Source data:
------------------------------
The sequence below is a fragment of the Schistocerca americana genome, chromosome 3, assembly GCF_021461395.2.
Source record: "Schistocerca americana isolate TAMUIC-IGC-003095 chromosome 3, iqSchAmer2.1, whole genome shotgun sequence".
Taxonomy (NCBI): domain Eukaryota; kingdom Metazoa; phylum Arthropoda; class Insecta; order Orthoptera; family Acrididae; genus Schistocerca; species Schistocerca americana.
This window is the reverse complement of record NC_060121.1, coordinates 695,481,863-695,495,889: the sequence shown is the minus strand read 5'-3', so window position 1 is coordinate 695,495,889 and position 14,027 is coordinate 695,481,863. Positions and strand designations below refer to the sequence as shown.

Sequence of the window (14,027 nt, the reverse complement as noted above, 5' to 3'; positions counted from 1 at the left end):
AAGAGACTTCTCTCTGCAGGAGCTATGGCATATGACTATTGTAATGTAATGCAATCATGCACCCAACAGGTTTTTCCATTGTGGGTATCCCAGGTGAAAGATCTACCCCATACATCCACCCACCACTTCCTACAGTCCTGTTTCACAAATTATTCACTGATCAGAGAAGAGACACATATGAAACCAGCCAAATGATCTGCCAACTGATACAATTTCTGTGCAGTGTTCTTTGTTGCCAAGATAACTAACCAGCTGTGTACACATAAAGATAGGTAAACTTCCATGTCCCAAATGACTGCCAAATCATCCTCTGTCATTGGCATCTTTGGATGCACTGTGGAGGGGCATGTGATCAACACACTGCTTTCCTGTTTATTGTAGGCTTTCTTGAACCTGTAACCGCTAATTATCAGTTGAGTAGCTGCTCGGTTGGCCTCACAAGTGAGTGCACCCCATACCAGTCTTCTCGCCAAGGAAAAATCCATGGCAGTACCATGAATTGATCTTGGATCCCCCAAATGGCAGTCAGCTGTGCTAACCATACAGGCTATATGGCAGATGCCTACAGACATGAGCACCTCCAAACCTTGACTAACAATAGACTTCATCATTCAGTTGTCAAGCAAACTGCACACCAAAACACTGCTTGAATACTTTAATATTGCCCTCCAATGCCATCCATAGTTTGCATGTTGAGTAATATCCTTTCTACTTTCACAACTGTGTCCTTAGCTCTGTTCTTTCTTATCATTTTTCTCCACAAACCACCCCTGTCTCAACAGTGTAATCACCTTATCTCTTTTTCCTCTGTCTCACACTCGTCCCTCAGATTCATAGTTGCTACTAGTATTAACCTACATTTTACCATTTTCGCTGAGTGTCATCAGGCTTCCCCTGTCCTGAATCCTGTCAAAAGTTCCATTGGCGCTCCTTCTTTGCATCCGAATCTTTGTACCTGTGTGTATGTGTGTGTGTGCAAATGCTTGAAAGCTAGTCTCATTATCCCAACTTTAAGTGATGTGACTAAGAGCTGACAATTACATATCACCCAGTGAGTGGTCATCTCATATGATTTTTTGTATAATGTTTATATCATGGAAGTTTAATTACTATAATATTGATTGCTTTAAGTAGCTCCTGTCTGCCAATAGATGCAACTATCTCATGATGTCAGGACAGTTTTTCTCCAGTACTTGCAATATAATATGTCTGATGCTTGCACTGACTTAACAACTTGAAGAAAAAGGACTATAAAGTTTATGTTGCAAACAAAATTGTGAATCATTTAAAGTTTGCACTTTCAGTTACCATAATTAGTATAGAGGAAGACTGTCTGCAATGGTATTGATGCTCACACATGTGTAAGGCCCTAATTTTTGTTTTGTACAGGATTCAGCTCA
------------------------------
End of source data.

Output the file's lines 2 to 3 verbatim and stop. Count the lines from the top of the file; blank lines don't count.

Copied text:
Source record: "Schistocerca americana isolate TAMUIC-IGC-003095 chromosome 3, iqSchAmer2.1, whole genome shotgun sequence".
Taxonomy (NCBI): domain Eukaryota; kingdom Metazoa; phylum Arthropoda; class Insecta; order Orthoptera; family Acrididae; genus Schistocerca; species Schistocerca americana.